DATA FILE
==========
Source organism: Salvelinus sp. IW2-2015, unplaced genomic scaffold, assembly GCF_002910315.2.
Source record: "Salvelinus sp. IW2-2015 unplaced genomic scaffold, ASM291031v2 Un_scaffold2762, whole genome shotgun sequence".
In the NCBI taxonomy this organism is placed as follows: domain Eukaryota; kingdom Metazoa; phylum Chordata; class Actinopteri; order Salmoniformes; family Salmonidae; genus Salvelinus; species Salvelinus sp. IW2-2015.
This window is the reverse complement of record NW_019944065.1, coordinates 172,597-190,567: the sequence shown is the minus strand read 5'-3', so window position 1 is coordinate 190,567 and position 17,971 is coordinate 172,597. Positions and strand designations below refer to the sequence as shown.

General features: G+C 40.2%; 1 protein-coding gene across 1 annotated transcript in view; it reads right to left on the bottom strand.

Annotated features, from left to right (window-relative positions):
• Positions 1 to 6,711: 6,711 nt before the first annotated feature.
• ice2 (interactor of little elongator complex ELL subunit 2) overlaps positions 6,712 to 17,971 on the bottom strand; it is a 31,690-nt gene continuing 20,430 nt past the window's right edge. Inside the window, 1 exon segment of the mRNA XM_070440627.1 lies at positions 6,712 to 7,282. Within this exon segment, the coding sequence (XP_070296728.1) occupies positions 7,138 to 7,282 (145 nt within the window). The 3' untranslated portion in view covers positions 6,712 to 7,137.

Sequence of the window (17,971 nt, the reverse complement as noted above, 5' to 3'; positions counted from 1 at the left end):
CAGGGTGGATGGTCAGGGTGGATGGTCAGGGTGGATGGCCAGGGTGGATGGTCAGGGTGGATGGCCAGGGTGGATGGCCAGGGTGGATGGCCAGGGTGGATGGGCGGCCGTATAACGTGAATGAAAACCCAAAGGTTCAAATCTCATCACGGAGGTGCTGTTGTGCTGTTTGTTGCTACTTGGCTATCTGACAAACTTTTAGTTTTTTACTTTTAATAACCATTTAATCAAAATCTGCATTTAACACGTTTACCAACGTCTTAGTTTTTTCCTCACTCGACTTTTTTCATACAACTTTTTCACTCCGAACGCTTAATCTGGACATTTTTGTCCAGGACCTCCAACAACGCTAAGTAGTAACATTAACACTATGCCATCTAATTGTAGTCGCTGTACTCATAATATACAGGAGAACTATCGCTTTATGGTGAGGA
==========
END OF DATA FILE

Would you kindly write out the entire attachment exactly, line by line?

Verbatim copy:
Source organism: Salvelinus sp. IW2-2015, unplaced genomic scaffold, assembly GCF_002910315.2.
Source record: "Salvelinus sp. IW2-2015 unplaced genomic scaffold, ASM291031v2 Un_scaffold2762, whole genome shotgun sequence".
In the NCBI taxonomy this organism is placed as follows: domain Eukaryota; kingdom Metazoa; phylum Chordata; class Actinopteri; order Salmoniformes; family Salmonidae; genus Salvelinus; species Salvelinus sp. IW2-2015.
This window is the reverse complement of record NW_019944065.1, coordinates 172,597-190,567: the sequence shown is the minus strand read 5'-3', so window position 1 is coordinate 190,567 and position 17,971 is coordinate 172,597. Positions and strand designations below refer to the sequence as shown.

General features: G+C 40.2%; 1 protein-coding gene across 1 annotated transcript in view; it reads right to left on the bottom strand.

Annotated features, from left to right (window-relative positions):
• Positions 1 to 6,711: 6,711 nt before the first annotated feature.
• ice2 (interactor of little elongator complex ELL subunit 2) overlaps positions 6,712 to 17,971 on the bottom strand; it is a 31,690-nt gene continuing 20,430 nt past the window's right edge. Inside the window, 1 exon segment of the mRNA XM_070440627.1 lies at positions 6,712 to 7,282. Within this exon segment, the coding sequence (XP_070296728.1) occupies positions 7,138 to 7,282 (145 nt within the window). The 3' untranslated portion in view covers positions 6,712 to 7,137.

Sequence of the window (17,971 nt, the reverse complement as noted above, 5' to 3'; positions counted from 1 at the left end):
CAGGGTGGATGGTCAGGGTGGATGGTCAGGGTGGATGGCCAGGGTGGATGGTCAGGGTGGATGGCCAGGGTGGATGGCCAGGGTGGATGGCCAGGGTGGATGGGCGGCCGTATAACGTGAATGAAAACCCAAAGGTTCAAATCTCATCACGGAGGTGCTGTTGTGCTGTTTGTTGCTACTTGGCTATCTGACAAACTTTTAGTTTTTTACTTTTAATAACCATTTAATCAAAATCTGCATTTAACACGTTTACCAACGTCTTAGTTTTTTCCTCACTCGACTTTTTTCATACAACTTTTTCACTCCGAACGCTTAATCTGGACATTTTTGTCCAGGACCTCCAACAACGCTAAGTAGTAACATTAACACTATGCCATCTAATTGTAGTCGCTGTACTCATAATATACAGGAGAACTATCGCTTTATGGTGAGGA